Home > Lifestyle > People
Friday August 16, 2013 MYT 12:00:00 AM
Monday August 19, 2013 MYT 11:17:52 AM
by ian yee
Melvin Tong lost his right leg to cancer when he was 17, but that didn't stop him from building his own supercar business with his twin brother, Kelvin. - LOW LAY PHON/The Star
A young amputee hopes to inspire change for others like himself in the country.
MELVIN Tong is not the biggest fan of motivational speaker Nick Vujicic. There. We said it.
Tong, who lost his right leg to cancer when he was 17 but recovered to build a successful supercar dealership business, is brutally honest about how he feels about the “man with no limbs” – which just makes it all the more curious why he has pledged to raise RM100,000 to help StART Society and R.AGE bring him to Malaysia.
“I think what he does is great. He’s a great public speaker, and he inspires a lot of people,” said Tong. But of course, there’s a “but”.
“But I don’t know why people are making such a big fuss about bringing him here, when there are people with disabilities in Malaysia like myself who are also living life to the fullest. Why not listen to our stories?”
It’s an awkward thing for Tong to explain. On one hand, he feels a little annoyed by the hoopla surrounding Vujicic; but at the same time, there’s a grudging respect for the man he hopes to emulate someday.
In a way, Tong’s issue is not truly with Vujicic, but with the mentality of Malaysians towards the disabled.
“I always think that we are not handicapped by our disabilities – we are handicapped by society,” he said. “After my surgery (to amputate his entire right leg up to the pelvis), I had relatives visiting me saying ‘don’t worry, I have a desk job for you once you recover’. I didn’t know whether to feel angry or touched!”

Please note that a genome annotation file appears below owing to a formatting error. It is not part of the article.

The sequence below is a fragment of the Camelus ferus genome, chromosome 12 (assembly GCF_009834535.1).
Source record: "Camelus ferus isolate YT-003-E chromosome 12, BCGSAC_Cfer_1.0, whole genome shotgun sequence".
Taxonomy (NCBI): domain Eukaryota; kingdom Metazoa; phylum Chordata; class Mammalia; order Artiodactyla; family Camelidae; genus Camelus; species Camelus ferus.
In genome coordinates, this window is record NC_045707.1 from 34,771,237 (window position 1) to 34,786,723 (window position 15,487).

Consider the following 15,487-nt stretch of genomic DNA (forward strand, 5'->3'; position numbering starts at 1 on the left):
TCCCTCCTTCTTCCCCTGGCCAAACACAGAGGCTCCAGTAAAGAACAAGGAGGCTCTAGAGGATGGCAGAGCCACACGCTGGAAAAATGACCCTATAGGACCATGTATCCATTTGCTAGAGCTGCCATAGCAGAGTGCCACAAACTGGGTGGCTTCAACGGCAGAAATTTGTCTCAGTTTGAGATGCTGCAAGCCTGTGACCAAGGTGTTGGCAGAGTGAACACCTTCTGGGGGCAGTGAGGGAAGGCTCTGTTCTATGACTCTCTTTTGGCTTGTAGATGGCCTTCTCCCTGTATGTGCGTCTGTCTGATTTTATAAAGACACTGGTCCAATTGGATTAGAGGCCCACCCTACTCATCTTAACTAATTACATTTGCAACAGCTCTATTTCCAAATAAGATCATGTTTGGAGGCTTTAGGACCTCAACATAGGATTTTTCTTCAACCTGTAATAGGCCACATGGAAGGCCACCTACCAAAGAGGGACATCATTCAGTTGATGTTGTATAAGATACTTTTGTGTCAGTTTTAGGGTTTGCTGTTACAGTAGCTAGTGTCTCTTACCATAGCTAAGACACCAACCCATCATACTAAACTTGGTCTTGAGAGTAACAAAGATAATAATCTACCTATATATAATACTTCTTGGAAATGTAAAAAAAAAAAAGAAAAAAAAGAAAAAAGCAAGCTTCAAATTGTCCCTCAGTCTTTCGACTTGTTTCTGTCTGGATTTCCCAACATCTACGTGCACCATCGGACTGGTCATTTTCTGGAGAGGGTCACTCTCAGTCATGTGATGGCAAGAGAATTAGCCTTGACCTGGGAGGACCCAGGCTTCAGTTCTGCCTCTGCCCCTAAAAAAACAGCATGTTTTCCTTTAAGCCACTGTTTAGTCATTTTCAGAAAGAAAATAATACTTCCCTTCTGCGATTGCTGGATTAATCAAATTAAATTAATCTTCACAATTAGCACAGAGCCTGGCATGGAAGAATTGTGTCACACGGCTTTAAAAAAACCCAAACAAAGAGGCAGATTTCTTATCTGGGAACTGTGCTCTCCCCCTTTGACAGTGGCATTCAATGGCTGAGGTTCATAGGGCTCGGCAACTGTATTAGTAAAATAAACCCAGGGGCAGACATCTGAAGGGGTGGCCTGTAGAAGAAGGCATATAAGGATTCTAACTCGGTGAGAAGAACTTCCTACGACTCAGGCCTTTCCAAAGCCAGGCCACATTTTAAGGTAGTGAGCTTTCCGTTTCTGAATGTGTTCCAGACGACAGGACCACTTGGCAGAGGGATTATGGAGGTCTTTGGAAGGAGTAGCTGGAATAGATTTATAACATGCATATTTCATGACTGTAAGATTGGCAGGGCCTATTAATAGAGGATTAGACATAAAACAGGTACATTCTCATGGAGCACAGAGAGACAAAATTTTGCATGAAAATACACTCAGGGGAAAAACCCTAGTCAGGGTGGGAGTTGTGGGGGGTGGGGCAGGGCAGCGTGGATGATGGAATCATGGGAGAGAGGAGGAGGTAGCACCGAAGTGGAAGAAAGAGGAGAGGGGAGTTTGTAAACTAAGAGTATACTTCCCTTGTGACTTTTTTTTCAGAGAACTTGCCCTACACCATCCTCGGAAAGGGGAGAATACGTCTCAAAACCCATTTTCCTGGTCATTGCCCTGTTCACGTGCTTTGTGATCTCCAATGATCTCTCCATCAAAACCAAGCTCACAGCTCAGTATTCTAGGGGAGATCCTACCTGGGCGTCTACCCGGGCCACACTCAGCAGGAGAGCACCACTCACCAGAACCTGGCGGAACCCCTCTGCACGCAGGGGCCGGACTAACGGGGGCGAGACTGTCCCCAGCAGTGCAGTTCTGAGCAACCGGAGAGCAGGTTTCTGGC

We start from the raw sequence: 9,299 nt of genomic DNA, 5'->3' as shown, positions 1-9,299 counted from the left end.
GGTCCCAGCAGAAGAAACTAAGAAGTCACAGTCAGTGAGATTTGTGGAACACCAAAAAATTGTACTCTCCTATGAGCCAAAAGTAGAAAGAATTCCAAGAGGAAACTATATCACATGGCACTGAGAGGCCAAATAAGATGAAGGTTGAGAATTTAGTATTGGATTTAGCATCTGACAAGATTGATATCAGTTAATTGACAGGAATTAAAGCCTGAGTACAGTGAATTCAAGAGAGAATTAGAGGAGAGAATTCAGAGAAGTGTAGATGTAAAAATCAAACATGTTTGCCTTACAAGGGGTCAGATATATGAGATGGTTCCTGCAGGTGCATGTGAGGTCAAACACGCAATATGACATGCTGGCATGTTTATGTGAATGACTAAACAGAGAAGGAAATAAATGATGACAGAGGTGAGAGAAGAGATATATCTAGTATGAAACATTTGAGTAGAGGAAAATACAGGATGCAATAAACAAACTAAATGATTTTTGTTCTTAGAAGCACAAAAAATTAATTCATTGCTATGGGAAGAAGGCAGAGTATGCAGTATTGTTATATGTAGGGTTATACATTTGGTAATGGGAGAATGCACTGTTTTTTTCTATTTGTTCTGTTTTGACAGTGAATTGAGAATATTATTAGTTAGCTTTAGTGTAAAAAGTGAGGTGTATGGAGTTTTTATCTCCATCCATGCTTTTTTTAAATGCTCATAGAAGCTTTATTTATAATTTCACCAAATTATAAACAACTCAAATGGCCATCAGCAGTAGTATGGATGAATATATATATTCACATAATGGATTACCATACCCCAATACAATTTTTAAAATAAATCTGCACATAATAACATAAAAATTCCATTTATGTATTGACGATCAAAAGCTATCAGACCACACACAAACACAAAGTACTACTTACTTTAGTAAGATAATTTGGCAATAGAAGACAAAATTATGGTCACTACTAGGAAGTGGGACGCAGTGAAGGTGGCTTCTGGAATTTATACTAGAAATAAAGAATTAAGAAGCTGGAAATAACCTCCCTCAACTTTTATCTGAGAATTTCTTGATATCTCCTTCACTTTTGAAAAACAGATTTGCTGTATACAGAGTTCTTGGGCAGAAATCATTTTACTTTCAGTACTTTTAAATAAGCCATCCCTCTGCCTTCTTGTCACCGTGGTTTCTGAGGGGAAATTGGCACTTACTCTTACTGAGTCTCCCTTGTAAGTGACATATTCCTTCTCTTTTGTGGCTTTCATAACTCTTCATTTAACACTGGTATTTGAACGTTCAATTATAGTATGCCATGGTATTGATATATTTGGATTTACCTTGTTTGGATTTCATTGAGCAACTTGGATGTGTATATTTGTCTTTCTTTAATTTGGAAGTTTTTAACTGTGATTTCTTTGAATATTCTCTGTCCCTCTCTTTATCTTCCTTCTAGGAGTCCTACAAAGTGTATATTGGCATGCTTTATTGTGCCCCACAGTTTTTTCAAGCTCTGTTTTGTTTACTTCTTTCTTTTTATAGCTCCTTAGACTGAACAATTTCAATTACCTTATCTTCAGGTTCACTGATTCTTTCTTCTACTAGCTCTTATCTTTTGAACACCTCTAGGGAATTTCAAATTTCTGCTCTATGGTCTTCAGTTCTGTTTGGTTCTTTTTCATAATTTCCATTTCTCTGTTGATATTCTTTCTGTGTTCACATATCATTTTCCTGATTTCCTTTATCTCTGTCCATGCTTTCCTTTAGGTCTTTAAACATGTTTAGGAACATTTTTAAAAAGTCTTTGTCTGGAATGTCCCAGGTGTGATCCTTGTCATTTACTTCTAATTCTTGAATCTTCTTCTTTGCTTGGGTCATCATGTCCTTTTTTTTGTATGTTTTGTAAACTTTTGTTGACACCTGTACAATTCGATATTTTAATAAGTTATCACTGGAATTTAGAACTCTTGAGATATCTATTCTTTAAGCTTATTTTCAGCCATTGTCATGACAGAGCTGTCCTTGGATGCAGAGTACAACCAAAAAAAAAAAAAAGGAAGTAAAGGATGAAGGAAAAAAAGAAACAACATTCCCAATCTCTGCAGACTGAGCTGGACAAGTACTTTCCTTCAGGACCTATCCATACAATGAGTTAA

That was just one of many incidents that made Tong determined to challenge his limits, and to inspire others like himself to believe they can still live an awesome life.
In April 2010, he became the first amputee to climb Mount Kinabalu, raising RM150,000 for charity in the process.
“It was anger that initially motivated me to climb Mount Kinabalu,” he admitted. “My girlfriend and her friends from university were talking about doing the climb, so I just said ‘I’d like to try that too’.
“But they were all so worried, and in the end they went without me – even my girlfriend. That’s when I made it my mission to do the climb myself.”
When he was first diagnosed with fibrosarcoma (a type of malignant tumour) in his leg that would require an amputation, he and his siblings set out to complete a “bucket list”. It was mostly the simple things he was worried he wouldn’t be able to do after the surgery, like driving a manual car, go-karting, and even playing badminton.
But after the surgery, he became more determined than ever to keep challenging himself. There was even a failed attempt to try sky-diving, something which still irks him.
“I already signed all the indemnity forms and flew to Australia, but when I got there, the pilot insisted I wasn’t allowed to do the dive. And it was a tandem dive!” he said.
And then there are the little things – getting stares from people at the pool during his first swim post-operation, being denied entry to all the rides during a recent trip to a water theme park, or even being turned away from an OKU parking spot because he was driving one of his supercars.
“That’s the problem! They assume I can’t be an OKU because I’m driving a supercar. By why can’t an OKU be successful? Why can’t we drive nice cars?” he said.
Incidentally, Tong founded his supercar business with his twin brother Kelvin, starting with a single imported Mercedes Benz E-Class. Though they made a loss on that first car, they managed to make some money on their next two investments – a Honda City and Honda Prelude. The rest, as they say, is history. Now the brothers import Ferraris, Bentleys and other luxury vehicles, and have a showroom in Plaza Damas 3 in Sri Hartamas, KL.
Now Tong has set himself a new challenge – to become a motivational speaker just like Vujicic, so he can inspire Malaysians with his story.
“(Vujicic) is my benchmark. I want to challenge myself to be better than him,” he said. “But I do hope I get to know him personally when he comes to Malaysia, so I can see for myself what he’s all about.”
Tags / Keywords:
Youth, Melvin Tong, Nick Vujicic, Disability, R.AGE
Copyright © 1995-2013 Star Publications (M) Bhd (Co No 10894-D)